I actually did my very first sub job on October 19th. And I probably wouldn't have taken it had it not been for a friend I went to school with. In that way I feel I was fortunate because my first time out subbing it was for someone I knew really well (and someone I knew wouldn't leave me with no plans, etc.). That was for a first grade class.

    I tell you, even though it was for a friend, I really just wanted to say, "no! I can't do it!". But I knew I couldn't bail out on a friend like that. So the night before I got like 5 hours of sleep (being nervous). And I woke up early, freaked out a bit, and went to the school.

    I found the plans, made some notes for myself, and the day started. Sure there were a few bumps (the kids will remind you that Miss So and So doesn't do it like that), but everything went fine.

    I know it's hard to do (everything is always easier said than done), but really just get the first time out of the way and you'll be really happy. I tell you, the anticipation and stress before my first day subbing was way worse than anything else.

    One thing I think is great about subbing is that if you don't like a class, teacher, or school, etc., you have no obligation to go back and sub there again if you don't want to.

    And finally getting some money in your pocket doesn't hurt either. :)
     
  9. souptunuts

    souptunuts Rookie

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    Oct 25, 2006

    Subgal~

    So sorry you feel this way.:sorry:

    1. PLEASE understand that they ridiculed you and your experience was bad because someone else let that happen.

    2. YOU are in control now. Look forward and not back. Who cares that it has been a year? That is past now. Hang up a couple of outfits so you are ready to go...and take a job. YOU CAN DO IT

    3. Make a decision that you will take a job for sure as long as it is at x, y or z school and in x, y or z grade. Its okay to be picky - but make the list and promise yourself to accept a job that meets "school and grade" criteria on the list.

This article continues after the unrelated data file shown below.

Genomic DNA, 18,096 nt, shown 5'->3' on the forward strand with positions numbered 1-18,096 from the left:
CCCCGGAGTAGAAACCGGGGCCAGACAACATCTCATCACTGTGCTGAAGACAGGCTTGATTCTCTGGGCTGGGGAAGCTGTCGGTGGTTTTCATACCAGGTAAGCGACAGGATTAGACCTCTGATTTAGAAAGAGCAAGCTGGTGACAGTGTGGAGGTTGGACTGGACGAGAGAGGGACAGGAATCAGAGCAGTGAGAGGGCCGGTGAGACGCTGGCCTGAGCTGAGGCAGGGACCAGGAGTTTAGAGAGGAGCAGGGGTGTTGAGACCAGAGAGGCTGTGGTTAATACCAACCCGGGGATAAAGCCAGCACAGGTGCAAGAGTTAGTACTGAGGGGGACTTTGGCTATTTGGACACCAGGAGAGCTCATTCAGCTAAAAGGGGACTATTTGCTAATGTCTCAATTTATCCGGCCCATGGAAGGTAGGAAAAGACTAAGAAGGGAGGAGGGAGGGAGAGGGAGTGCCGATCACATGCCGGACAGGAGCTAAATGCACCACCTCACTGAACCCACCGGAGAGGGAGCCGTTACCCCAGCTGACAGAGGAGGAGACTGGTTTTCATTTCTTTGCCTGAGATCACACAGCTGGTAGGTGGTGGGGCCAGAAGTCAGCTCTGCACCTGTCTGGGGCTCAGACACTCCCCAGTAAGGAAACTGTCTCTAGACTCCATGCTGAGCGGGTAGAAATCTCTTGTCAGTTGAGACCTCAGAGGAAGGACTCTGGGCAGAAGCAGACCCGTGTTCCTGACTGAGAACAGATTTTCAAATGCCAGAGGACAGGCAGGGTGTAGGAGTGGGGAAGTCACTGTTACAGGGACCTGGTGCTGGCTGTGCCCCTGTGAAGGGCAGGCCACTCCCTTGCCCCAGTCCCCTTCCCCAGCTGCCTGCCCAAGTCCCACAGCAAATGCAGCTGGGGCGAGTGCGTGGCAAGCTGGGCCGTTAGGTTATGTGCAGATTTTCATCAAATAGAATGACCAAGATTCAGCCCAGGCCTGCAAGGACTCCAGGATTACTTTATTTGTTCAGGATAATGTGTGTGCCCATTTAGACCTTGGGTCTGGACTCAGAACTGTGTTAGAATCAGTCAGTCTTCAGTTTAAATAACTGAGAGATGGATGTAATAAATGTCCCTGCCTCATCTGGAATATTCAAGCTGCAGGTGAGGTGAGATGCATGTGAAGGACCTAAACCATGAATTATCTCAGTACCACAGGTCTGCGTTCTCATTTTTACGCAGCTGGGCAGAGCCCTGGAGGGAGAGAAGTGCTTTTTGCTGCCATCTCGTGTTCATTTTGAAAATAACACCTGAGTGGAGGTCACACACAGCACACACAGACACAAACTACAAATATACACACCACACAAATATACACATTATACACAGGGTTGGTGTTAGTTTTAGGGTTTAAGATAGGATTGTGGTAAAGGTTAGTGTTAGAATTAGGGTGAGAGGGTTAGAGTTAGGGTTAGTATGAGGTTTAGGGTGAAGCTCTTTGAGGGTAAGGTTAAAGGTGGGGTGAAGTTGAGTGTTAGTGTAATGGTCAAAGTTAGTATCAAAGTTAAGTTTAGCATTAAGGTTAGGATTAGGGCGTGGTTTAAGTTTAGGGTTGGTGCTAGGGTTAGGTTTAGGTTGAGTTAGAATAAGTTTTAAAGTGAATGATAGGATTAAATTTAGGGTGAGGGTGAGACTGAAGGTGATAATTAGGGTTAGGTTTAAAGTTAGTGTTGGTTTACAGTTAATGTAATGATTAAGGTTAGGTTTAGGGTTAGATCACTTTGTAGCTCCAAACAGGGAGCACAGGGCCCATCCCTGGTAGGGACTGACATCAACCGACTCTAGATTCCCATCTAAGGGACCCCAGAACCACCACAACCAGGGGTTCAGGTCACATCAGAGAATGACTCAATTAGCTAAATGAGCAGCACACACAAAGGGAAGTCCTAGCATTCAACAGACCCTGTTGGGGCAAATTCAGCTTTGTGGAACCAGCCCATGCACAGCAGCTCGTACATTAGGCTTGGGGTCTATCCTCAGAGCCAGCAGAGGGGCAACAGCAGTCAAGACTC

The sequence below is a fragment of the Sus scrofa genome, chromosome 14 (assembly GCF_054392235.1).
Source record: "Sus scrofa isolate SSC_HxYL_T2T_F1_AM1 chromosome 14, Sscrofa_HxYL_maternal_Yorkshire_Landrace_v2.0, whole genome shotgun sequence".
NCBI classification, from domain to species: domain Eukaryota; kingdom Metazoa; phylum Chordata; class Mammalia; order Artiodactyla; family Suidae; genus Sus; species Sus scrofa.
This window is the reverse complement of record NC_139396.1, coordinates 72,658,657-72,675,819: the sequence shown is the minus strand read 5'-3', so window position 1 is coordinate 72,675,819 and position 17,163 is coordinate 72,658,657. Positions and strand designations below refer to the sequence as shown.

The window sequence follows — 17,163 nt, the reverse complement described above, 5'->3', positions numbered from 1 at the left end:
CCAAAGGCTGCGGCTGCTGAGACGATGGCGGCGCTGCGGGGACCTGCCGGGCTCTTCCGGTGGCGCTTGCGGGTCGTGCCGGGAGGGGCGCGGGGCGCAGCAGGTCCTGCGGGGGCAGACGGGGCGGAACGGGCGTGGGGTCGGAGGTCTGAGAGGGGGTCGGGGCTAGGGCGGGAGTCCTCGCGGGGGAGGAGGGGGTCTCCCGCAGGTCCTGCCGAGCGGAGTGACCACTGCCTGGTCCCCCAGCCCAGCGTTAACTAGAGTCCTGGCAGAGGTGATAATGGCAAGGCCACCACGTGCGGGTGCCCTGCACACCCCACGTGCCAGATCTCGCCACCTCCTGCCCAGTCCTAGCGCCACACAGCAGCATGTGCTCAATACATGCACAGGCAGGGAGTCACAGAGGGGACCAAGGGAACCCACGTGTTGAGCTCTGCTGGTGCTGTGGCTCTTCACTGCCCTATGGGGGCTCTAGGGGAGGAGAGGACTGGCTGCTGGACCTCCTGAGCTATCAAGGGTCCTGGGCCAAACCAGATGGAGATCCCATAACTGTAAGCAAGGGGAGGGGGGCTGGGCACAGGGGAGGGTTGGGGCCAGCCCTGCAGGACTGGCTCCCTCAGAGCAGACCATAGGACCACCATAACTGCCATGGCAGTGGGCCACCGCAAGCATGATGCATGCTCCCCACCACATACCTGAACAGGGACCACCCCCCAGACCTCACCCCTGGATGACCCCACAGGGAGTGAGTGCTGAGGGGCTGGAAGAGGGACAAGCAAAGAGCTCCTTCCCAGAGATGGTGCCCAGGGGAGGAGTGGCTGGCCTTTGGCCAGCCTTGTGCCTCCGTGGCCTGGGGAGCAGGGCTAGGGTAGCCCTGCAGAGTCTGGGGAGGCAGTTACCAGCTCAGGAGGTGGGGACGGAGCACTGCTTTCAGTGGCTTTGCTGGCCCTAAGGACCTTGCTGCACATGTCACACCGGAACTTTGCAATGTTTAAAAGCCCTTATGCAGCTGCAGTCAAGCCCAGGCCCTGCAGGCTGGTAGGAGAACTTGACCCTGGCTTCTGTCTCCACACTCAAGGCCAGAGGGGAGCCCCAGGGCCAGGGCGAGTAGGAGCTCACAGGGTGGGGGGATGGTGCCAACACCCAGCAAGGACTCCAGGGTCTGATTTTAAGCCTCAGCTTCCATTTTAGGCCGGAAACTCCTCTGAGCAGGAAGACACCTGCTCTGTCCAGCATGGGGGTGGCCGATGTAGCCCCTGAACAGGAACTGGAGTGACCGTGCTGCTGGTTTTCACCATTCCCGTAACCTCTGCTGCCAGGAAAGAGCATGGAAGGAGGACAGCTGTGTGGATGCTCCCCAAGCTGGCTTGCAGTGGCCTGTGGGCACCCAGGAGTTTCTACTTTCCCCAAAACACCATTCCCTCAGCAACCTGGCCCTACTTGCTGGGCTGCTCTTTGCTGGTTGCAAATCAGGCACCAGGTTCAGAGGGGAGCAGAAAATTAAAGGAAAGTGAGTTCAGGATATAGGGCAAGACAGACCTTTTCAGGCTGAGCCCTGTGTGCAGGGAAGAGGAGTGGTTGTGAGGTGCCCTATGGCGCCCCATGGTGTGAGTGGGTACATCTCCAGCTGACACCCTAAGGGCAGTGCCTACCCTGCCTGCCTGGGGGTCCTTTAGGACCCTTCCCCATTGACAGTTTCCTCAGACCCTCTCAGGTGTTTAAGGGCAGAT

--kinder may be crazy but they will not ridicule you
    --second grade is nice because the kids are a little older, can help with little things and they still think their teacher or sub is the best
    ---etc

    4. Have a plan of what you will and won't accept in the area of behavior, let it be known and stick with it. If someone breaks your rules, take that seriously and take action accordingly.

    5. Take a deep breath and go for it.

    Best of luck...please try.
     
  10. ktleew

    ktleew New Member

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    Nov 4, 2006

    Similar fears

    I finished my teaching degree last May and then taught 3rd grade summer school. I hadn't subbed, and I didn't get a fulltime job for the fall. I had a horrible fear of subbing. I accepted my first sub job about an hour and a half before I had to be at the school. I was working my "nonteaching" job so I had to drive home and quickly prepare for my first sub job. I thought it would be a breeze - it was third grade in a small school so it would probably be kind of like summer school. It was nothing like summer school, and it took me almost a month to take another sub job. I finally ended up taking a half-day job, and it turned out much better than the first. But I still had a horrible fear of going to a new school and a new class.

    I finally made the decision to pick certain days for subbing and only subbing in areas where I really want to teach - first grade through sixth grade and possibly kindergarten, no specials. I did this last week, and it worked out just fine. I was still nervous, but I had a better attitude about it. I knew that I wouldn't have to sub the next day because that was a day I had picked to work my other job. Also, I have more time to prepare myself for my subbing days. I sub for two sub services so I can likely get a job in advance.